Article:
You may withdraw funds from your SRS account any time. Withdrawals can be made: 

  • in cash;
  • in the form of investments for the qualifying types of withdrawal. 

Withdrawals in the form of monies or investment from your SRS Account are subject to income tax and added to your other taxable income (e.g. employment, rental). It will be taxed based on the prevailing tax rate. The time and circumstances of the withdrawal determine the taxable amount of the withdrawal. 

When a foreigner or Singapore Permanent Resident withdraws from his SRS account, the withdrawal is subject to withholding tax.

10-year withdrawal period

You may make penalty-free withdrawals from your SRS account over 10 years starting from the date of your first penalty-free withdrawal. 

Withdrawals are penalty-free only if they take place on or after the statutory retirement age (currently at 62) that was prevailing at the time of your first SRS contribution (i.e. prescribed retirement age). If you have already opened an SRS account and made your first contribution, any subsequent change in the statutory retirement age (e.g. up to age 65) will not affect you (i.e. you may still begin your first penalty-free SRS withdrawal when you reach age 62).

Withdrawals from SRS accounts are subject to tax in the Year of Assessment following the year of withdrawal. You need not declare the withdrawal in your Income Tax Return as it will be included in your tax assessment based on information provided by the SRS operator. The amount is subject to tax based on the tax rate applicable to you. If you are a non-Singaporean who no longer works and lives in Singapore, you will be taxed as a non-resident when you withdraw the fund from your SRS account.

As the tax benefits under the SRS are given to incentivise saving for retirement, withdrawals made before the prescribed retirement age may result in penalties being imposed in most circumstances except those made under exceptional circumstances as follows: 

  • Death
  • Medical Grounds
  • Bankruptcy; and
  • Full withdrawal of the SRS balance by a foreigner (subject to conditions).

Example 1: First withdrawal at statutory retirement age

SRS member A started his first penalty-free withdrawal on 1 Apr 2020 (at age 62). The statutory retirement age prevailing at the time of his first SRS contribution was 62. He may spread his withdrawals until 31 Mar 2030 as follows:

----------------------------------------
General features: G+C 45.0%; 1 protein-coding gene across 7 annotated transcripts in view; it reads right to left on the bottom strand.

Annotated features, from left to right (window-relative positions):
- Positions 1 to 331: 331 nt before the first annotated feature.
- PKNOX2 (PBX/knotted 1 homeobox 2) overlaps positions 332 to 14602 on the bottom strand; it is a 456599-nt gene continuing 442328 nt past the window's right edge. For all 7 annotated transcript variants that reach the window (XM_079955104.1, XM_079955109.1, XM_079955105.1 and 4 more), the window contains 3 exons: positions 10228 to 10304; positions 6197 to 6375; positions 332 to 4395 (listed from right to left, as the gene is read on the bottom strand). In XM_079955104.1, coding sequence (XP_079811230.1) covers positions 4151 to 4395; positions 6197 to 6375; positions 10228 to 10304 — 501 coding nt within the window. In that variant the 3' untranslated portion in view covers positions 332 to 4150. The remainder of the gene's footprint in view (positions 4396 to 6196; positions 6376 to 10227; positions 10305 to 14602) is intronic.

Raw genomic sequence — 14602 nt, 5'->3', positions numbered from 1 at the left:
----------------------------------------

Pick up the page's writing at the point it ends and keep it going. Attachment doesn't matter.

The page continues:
Year Period
1 1 Apr 2020 to 31 Mar 2021
2 1 Apr 2021 to 31 Mar 2022
3 1 Apr 2022 to 31 Mar 2023
4 1 Apr 2023 to 31 Mar 2024
5 1 Apr 2024 to 31 Mar 2025
6 1 Apr 2025 to 31 Mar 2026
7 1 Apr 2026 to 31 Mar 2027
8 1 Apr 2027 to 31 Mar 2028
9 1 Apr 2028 to 31 Mar 2029
10 1 Apr 2029 to 31 Mar 2030*

* 31 Mar 2030 marks the end of his withdrawal period.

Balance in SRS account

The balance in your SRS account is made up of your SRS contribution and investment returns accumulated over the years. 

The amount (except for life annuities) in the SRS account will be deemed to be withdrawn immediately after the end of the 10-year withdrawal period. If the SRS member has insurance policies such as endowment policies and term annuities in his SRS account at the end of the 10-year withdrawal period, he does not need to close his SRS account or surrender his insurance policies. The value of the insurance policies (i.e. based on the surrender values determined by the insurance companies) together with the cash and market value of other investments in the SRS account will be deemed to be withdrawn.

The SRS operator will report 50% of such balance to IRAS and this is subject to tax in the following year.

For investments in life annuities, the 10-year withdrawal period does not apply. So long as you continue to receive your annuity payments for life, 50% of the annuity payments will be subject to tax each year.

 

Balance in SRS account after deemed withdrawal

You may withdraw the balance from the SRS account at the end of the withdrawal period.

If you choose not to withdraw the balance but to leave the balance with the SRS operator, future returns from the investments will be subject to the same tax treatment as any other investments.

Types of withdrawals

     
  Type of withdrawal Amount subject to tax 5% penalty imposed?
Penalty-free withdrawal Withdrawal on or after prescribed retirement age
(withdrawal can be spread over 10 years from the date of first penalty-free withdrawal)
50% of withdrawal sum No
 Withdrawal on medical ground
(physical or mental incapacity; partial withdrawal on grounds of terminal illness)
50% of withdrawal sum No